Dominique Holloman appears to have dropped out – from school and from the rest of the world.
She doesn’t predictably live at any one address. At her mother’s house, the television is audible down the block, but no one answers the door.
Her brother’s cell phone number no longer works. Messages left for her with the family of her daughter’s father aren’t returned.
Reached once by phone, Dominique vaguely mentions a “job program” before hurrying off the line.
Among the 6,000 students who drop out in Philadelphia each year, the most difficult to keep connected endure tremendous instability, with family members who may actually discourage school attendance.
Audenried High was better positioned than most schools to hang on to Dominique. In fall 2008, it was newly reopened with just 9th graders, so classes and caseloads were small.
A new class called “freshman seminar” helped promote strong teacher-student relationships and reinforce study skills. Audenried also has a social worker from the ELECT Program, which helps pregnant and parenting teens access outside services and develop academic and attendance plans.
The school has had some success; ELECT’s Janis Durald says 10 young mothers are active in the program and staying in school.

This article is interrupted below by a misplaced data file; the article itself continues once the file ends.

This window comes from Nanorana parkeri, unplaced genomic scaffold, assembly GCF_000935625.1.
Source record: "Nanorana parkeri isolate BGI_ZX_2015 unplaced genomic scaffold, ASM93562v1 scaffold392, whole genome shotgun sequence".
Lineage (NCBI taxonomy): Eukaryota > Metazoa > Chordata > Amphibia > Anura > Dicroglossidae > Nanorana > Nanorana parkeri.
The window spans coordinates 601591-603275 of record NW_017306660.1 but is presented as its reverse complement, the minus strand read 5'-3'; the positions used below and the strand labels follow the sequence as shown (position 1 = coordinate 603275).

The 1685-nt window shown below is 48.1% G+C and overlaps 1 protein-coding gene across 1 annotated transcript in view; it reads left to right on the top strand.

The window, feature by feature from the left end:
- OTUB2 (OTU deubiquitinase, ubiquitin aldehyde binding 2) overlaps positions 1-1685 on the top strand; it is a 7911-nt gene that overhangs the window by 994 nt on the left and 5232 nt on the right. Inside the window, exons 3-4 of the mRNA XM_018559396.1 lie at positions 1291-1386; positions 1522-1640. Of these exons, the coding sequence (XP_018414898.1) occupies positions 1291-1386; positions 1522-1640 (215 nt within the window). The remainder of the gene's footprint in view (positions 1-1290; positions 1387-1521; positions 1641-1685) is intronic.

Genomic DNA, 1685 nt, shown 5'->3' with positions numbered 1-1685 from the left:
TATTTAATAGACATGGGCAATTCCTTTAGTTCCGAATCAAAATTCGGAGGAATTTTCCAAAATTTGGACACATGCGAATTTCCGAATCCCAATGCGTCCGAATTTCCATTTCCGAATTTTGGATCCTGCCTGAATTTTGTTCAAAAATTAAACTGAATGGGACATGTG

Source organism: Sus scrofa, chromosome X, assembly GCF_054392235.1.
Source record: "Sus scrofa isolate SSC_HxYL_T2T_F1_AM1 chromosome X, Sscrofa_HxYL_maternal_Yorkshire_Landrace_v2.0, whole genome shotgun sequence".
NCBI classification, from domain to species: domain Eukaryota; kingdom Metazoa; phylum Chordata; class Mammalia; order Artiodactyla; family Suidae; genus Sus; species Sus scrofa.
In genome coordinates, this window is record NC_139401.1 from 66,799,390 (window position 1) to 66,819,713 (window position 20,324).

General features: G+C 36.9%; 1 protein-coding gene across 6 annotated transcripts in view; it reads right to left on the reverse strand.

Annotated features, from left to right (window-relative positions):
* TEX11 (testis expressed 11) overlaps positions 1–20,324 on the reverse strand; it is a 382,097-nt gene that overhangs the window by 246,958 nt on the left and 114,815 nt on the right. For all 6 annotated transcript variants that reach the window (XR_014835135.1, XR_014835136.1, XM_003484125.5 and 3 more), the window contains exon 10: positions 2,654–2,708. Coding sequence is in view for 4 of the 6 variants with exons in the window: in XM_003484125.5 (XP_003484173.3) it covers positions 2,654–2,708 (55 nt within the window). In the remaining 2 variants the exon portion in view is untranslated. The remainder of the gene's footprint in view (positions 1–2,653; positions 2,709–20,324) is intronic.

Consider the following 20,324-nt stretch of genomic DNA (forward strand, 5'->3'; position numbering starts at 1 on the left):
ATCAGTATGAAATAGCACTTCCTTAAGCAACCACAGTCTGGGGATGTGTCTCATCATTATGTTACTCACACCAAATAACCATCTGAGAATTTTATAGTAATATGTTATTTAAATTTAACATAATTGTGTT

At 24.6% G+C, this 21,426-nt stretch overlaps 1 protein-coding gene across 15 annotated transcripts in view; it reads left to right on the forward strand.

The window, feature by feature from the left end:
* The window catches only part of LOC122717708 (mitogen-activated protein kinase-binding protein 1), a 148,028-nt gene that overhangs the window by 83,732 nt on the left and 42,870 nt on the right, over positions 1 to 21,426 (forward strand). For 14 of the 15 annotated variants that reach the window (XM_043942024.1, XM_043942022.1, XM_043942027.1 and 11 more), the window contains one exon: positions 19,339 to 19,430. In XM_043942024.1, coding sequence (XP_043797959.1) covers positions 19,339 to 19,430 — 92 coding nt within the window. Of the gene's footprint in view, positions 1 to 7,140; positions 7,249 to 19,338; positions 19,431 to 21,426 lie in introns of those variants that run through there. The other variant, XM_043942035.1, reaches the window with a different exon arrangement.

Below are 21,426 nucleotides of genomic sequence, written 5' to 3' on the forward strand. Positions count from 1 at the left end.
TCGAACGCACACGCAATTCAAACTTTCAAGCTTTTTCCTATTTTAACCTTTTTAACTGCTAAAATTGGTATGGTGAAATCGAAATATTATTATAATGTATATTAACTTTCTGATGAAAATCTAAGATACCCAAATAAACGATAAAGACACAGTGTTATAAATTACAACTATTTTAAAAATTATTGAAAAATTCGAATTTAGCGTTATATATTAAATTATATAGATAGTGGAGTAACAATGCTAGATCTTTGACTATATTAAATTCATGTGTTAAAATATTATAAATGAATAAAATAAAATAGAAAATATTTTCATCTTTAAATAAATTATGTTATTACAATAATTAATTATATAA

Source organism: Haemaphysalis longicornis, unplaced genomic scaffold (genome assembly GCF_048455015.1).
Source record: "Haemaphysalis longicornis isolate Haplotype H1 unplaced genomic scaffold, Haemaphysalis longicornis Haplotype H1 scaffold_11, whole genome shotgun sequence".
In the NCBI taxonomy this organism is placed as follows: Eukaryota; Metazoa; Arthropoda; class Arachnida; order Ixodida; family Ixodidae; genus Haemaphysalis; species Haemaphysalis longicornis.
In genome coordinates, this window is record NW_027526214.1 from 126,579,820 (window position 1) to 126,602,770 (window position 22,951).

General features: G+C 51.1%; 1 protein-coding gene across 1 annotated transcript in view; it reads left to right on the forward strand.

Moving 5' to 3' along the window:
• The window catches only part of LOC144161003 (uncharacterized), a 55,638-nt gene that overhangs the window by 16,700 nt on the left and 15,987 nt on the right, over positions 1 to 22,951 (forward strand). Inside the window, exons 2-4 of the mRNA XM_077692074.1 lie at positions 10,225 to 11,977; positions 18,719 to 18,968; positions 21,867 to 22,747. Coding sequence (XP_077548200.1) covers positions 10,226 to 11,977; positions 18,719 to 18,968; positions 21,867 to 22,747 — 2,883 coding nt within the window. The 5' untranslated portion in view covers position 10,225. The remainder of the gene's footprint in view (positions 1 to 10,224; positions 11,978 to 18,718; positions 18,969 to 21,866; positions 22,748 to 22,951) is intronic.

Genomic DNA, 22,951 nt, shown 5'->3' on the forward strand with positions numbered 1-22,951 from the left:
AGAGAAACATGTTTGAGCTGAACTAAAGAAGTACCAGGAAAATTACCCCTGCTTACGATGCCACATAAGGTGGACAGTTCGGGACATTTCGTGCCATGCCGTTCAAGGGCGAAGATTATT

But last year, as Dominique’s pregnancy advanced, the relationships she had formed at Audenried were not strong enough to counteract her family’s pull. Before Dominique knew it, she had a newborn baby and two months of schoolwork to catch up on.
She didn’t make it back last spring, attended summer school for just three days, and never showed up in September.
Is there a school that could have kept Dominique connected?
David Bromley is the director of Big Picture – Philadelphia, a nonprofit that supports the development of highly personalized schools with real-world internships. The more than 60 Big Picture schools across the country boast 96 percent graduation rates and are zealously championed as an effective alternative to traditional high schools.
“Our whole approach is about engaging kids, making them want to come to school and connect to adults,” says Bromley. The schools feature internships, informal classrooms, and independent learning.
In September, Big Picture helped open El Centro de Estudiantes, a District alternative school in Norris Square.
Principal Laura Davis says that El Centro works to pinpoint each student’s barriers to attendance, then makes a plan to overcome those barriers.
Like Dominique, she says, many enrollees “are over-age, undereducated, at-risk, truant. We have a lot of female students who got pregnant and were pushed out of school.”
One major difference, however, is that those students and their families have chosen to reconnect.
“If the culture of a family is such that education is not a priority, it’s very difficult,” she acknowledges.
Indeed, the adults in charge seem at a loss when it comes to working with children like Dominique.
Rocky roads, we can often help students navigate. Dead-end roads, we can occasionally help students escape.
But roads that consistently provide all children – even those from the most destabilized parts of the city – with safe passage into adulthood?
Those roads, we have yet to build.